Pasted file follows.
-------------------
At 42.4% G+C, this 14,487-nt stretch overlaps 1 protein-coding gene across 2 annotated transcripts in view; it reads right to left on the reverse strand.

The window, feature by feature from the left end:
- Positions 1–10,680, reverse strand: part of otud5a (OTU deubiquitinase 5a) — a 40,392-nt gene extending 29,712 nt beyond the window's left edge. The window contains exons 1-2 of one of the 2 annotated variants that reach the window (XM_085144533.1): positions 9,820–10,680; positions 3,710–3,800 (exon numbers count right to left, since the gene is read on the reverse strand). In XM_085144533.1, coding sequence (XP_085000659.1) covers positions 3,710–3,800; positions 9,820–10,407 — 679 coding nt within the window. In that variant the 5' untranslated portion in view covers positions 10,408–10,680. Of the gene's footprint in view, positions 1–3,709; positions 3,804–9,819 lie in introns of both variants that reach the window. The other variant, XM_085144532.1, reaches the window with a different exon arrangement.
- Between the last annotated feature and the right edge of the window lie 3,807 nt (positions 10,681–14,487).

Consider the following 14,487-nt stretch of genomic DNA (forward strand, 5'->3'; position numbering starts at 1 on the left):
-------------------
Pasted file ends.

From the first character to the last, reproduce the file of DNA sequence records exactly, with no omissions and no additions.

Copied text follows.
At 42.4% G+C, this 14,487-nt stretch overlaps 1 protein-coding gene across 2 annotated transcripts in view; it reads right to left on the reverse strand.

The window, feature by feature from the left end:
- Positions 1–10,680, reverse strand: part of otud5a (OTU deubiquitinase 5a) — a 40,392-nt gene extending 29,712 nt beyond the window's left edge. The window contains exons 1-2 of one of the 2 annotated variants that reach the window (XM_085144533.1): positions 9,820–10,680; positions 3,710–3,800 (exon numbers count right to left, since the gene is read on the reverse strand). In XM_085144533.1, coding sequence (XP_085000659.1) covers positions 3,710–3,800; positions 9,820–10,407 — 679 coding nt within the window. In that variant the 5' untranslated portion in view covers positions 10,408–10,680. Of the gene's footprint in view, positions 1–3,709; positions 3,804–9,819 lie in introns of both variants that reach the window. The other variant, XM_085144532.1, reaches the window with a different exon arrangement.
- Between the last annotated feature and the right edge of the window lie 3,807 nt (positions 10,681–14,487).

Consider the following 14,487-nt stretch of genomic DNA (forward strand, 5'->3'; position numbering starts at 1 on the left):